to be explained what the significance of its use there might be, particularly in view of its unusual position on the reverse of a narrative relief. The most obvious explanation would be that the inscription of the sacred alphabet represents something along the lines of a magical charm. On the one hand, this theory would have the advantage of explaining its position on the back of the relief, where it would be permanently concealed; for the practice of ritual or quasi-ritual inscriptions being placed in invisible locations in order to produce spiritual merit for the inscriber or donor is well attested among Kharosthl inscriptions (see, e.g., Konow 1929, 31). But on the other hand, such a theory still leaves unexplained the problem of the aksaras in the second and third vertical lines, which do not agree with the Arapacana ordering, as well as the mysterious numbers at the left side. A second possibility is that the inscription on the back of the stone is something more in the nature of an idle graffito, perhaps inscribed by a monk or student who had studied, or was studying, the Arapacana alphabet. (Such an impression is strengthened by the occurrence of what appear to be other stray letters lightly scratched on the edges of the stone.) The problematic aksaras of the second and third columns might then be dismissed as due to the inscriber's ignorance of the full alphabet, or as some idle or idiosyncratic letter-play on the basis of the Arapacana; or even as some otherwise unknown variant or expansion of it. But this explanation too is less than totally satisfactory, especially in view of the generally consistent form of Arapacana as attested in diverse sources and places in the Buddhist world; such variations as are attested are generally minor and often attributable to textual corruption (see below, part IV); none of them even remotely resembles what we find in the second and third columns of the new inscription. We may therefore propose a third explanation along entirely different lines. We need not automatically assume that the letters on the back of the relief had a mystical rather than a practical purpose. It is at least conceivable that they had to do, not with ritualistic incantations, but rather with such a mundane matter as the location of the stone in the construction of the monument-presumably a stupaon which it originally stood at Takht-i-bahl. I am suggesting, in other words, that the letters on the back of this relief might have constituted some sort of code for the reference of the artisans in arranging the reliefs. For example, the eight Arapacana letters in the right hand (i.e., first) column might have constituted points of reference, while the letters to the left of them referred to specific reliefs or scenes, indicating

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Journal of the American Oriental Society 110.2 (1990) the agreement of the letters of the first column of the inscription with the first eight syllables of the Arapacana alphabet is almost certainly neither coincidental nor insignificant; and that, while their purpose on the relief and their relationship to the other letters and numbers remains uncertain, they do provide an important clue for the long-standing problem of the origin of the Arapacana alphabet.
III. TWO FURTHER INSTANCES OF ARAPACANA IN KHAROSTHI INSCRIPTIONS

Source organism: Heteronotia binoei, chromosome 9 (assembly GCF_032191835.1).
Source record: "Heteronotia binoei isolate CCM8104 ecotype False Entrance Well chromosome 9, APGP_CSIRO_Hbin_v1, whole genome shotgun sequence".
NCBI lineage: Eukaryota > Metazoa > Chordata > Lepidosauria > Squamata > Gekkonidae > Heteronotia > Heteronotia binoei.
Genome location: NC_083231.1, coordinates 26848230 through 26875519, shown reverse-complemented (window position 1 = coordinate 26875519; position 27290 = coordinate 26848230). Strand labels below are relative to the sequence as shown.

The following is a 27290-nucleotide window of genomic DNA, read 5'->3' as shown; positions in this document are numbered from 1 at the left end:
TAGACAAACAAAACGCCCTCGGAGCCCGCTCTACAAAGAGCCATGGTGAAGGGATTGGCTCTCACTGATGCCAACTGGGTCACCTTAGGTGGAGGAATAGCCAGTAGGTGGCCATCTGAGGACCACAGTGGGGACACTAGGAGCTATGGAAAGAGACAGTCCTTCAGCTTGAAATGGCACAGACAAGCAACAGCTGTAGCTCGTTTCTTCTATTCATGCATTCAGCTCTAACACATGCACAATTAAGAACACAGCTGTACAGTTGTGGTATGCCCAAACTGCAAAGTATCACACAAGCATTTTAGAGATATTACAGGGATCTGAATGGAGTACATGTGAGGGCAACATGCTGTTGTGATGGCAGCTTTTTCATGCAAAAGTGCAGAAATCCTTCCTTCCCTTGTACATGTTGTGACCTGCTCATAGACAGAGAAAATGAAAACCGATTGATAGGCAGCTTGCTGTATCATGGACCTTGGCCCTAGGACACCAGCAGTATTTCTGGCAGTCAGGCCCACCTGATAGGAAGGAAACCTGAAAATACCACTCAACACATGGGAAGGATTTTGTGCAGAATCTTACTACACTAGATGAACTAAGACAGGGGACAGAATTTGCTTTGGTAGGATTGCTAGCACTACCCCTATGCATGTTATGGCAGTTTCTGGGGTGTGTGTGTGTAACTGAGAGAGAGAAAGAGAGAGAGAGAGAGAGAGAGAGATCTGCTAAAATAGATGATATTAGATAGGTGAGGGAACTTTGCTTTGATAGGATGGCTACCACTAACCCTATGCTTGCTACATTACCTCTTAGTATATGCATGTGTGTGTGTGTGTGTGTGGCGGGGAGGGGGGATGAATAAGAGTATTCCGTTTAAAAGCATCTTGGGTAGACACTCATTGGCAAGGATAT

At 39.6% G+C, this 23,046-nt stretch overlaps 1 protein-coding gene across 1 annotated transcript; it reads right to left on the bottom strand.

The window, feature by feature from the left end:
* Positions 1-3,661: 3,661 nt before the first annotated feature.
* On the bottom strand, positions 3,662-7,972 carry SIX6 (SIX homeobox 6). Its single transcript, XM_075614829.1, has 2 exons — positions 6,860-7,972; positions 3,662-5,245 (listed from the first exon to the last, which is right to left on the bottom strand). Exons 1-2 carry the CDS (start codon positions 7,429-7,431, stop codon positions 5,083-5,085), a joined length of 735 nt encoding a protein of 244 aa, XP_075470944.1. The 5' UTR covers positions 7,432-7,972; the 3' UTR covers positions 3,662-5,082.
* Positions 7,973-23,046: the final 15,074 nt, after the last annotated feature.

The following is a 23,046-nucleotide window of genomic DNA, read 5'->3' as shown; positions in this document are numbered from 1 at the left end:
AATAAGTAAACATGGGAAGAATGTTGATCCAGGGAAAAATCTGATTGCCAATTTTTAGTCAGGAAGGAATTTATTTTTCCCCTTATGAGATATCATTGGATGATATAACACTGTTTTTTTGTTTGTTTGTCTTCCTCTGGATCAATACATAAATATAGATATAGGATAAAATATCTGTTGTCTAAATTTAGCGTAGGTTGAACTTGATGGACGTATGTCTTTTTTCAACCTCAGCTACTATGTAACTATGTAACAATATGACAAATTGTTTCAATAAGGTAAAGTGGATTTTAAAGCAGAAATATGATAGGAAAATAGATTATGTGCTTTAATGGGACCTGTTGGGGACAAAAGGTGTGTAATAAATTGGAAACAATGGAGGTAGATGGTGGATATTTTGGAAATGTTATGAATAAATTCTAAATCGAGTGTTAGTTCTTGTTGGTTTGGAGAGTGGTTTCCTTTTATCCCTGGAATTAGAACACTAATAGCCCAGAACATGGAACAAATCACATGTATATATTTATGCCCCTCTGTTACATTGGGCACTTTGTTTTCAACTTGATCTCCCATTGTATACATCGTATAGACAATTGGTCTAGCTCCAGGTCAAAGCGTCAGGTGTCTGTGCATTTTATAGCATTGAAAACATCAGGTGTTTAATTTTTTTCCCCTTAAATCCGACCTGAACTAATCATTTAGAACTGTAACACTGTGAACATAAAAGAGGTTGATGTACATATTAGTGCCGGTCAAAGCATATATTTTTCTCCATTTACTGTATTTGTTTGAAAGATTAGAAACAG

their intended order of placement on the monument. We might speculate, then, that the unexplained letters were abbreviations for the names or labels of narrative scenes. Thus im, which occurs twice (lines 3 and 4) (and which, as noted above, could not be an Arapacana letter) might stand for Indra (written imdra in Kharosthi), referring, for instance, to a scene such as Indra's visit to the mountain cave (the Indrasailaguha), a favorite subject in Gandharan art and one which is attested at Takht-i-bdhT(Spooner 1910, 23). The syllable ma might stand for Mara (Kharosthi mara) in a scene such as the Buddha's temptation by Mara and his daughters, also common in Gandharan sculpture, including Takht-i-bdhi (Lyons and Ingholt 1957, 65, no. 62). Likewise ba in line 1 might denote a scene of the visit to the ascetic Bavari, again found at Takht-i-bahT(Hargreaves 1930, 43, Peshawar Museum no. 1151); and so on. According to this hypothesis, the numerical figures at the upper left might be explained as referring to the total number of reliefs and some sub-divisions in their arrangement. Similar graffiti-like inscriptions of isolated aksaras and numerical figures to indicate the arrangement of the pieces on which they are written are well-attested in Kharosthliand other inscriptions; see, for example, the Kharosthl numbers inscribed on brick tiles to indicate their ordering at Harwan (Kak 1933, 109), and the Brahmi letters apparently inscribed in alphabetic sequence on pillars at BodhGaya (Cunningham 1892, 8; Grierson 1896). Note also the comments of Taddei (1979, 397-98, n. 12): "The position of a slab in a frieze is often indicated in Gandharan reliefs by kharosth! numerals or letters incised either on the back or on the smooth surfaces of the front." And although it might seem strange for the mystical Arapacana alphabet to be used for such a mundane purpose, the Arapacana alphabet would have been so familiar to the inhabitants of a Buddhist monastic establishment that it could have come to function virtually as a standard alphabet in place of the elsewhere more usual Sanskrit varnamili. Of course, this last hypothesis is speculative, and I would decline, for the present at least, to commit myself to any one of the possible explanations of the significance of the new inscription; the correct answer may well be something entirely different. One potentially fruitful avenue of further investigation would be to examine the back of other reliefs from Takht-ibahl and other Gandharan monastery sites. It would not be too surprising if some of these were to reveal similar inscriptions12 which could help to clarify the enigma of the present one. For the meantime, therefore, I would commit myself only to the position that